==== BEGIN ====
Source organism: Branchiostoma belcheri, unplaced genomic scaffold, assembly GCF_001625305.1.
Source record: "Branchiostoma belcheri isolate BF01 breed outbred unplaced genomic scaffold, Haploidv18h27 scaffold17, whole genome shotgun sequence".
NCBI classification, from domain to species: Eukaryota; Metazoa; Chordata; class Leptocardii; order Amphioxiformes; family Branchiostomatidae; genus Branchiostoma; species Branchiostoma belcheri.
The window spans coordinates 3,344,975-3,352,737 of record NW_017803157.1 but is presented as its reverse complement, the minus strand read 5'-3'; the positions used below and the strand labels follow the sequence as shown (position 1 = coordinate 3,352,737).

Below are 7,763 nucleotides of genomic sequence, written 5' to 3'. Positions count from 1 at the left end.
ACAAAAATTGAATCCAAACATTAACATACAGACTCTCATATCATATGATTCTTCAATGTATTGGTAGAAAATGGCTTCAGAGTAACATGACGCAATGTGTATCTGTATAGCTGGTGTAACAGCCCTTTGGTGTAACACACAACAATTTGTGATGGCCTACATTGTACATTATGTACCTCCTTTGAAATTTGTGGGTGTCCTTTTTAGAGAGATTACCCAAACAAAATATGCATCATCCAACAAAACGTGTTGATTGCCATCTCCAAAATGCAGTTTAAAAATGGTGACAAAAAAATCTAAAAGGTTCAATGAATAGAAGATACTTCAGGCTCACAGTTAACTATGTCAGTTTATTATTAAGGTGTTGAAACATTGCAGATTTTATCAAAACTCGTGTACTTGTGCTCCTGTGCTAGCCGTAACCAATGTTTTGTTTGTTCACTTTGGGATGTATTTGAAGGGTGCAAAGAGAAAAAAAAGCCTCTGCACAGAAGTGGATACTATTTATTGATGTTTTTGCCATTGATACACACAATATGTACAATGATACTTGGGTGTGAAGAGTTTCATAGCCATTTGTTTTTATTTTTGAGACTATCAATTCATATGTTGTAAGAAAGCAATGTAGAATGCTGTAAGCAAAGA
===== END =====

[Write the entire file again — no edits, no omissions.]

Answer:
Source organism: Branchiostoma belcheri, unplaced genomic scaffold, assembly GCF_001625305.1.
Source record: "Branchiostoma belcheri isolate BF01 breed outbred unplaced genomic scaffold, Haploidv18h27 scaffold17, whole genome shotgun sequence".
NCBI classification, from domain to species: Eukaryota; Metazoa; Chordata; class Leptocardii; order Amphioxiformes; family Branchiostomatidae; genus Branchiostoma; species Branchiostoma belcheri.
The window spans coordinates 3,344,975-3,352,737 of record NW_017803157.1 but is presented as its reverse complement, the minus strand read 5'-3'; the positions used below and the strand labels follow the sequence as shown (position 1 = coordinate 3,352,737).

Below are 7,763 nucleotides of genomic sequence, written 5' to 3'. Positions count from 1 at the left end.
ACAAAAATTGAATCCAAACATTAACATACAGACTCTCATATCATATGATTCTTCAATGTATTGGTAGAAAATGGCTTCAGAGTAACATGACGCAATGTGTATCTGTATAGCTGGTGTAACAGCCCTTTGGTGTAACACACAACAATTTGTGATGGCCTACATTGTACATTATGTACCTCCTTTGAAATTTGTGGGTGTCCTTTTTAGAGAGATTACCCAAACAAAATATGCATCATCCAACAAAACGTGTTGATTGCCATCTCCAAAATGCAGTTTAAAAATGGTGACAAAAAAATCTAAAAGGTTCAATGAATAGAAGATACTTCAGGCTCACAGTTAACTATGTCAGTTTATTATTAAGGTGTTGAAACATTGCAGATTTTATCAAAACTCGTGTACTTGTGCTCCTGTGCTAGCCGTAACCAATGTTTTGTTTGTTCACTTTGGGATGTATTTGAAGGGTGCAAAGAGAAAAAAAAGCCTCTGCACAGAAGTGGATACTATTTATTGATGTTTTTGCCATTGATACACACAATATGTACAATGATACTTGGGTGTGAAGAGTTTCATAGCCATTTGTTTTTATTTTTGAGACTATCAATTCATATGTTGTAAGAAAGCAATGTAGAATGCTGTAAGCAAAGA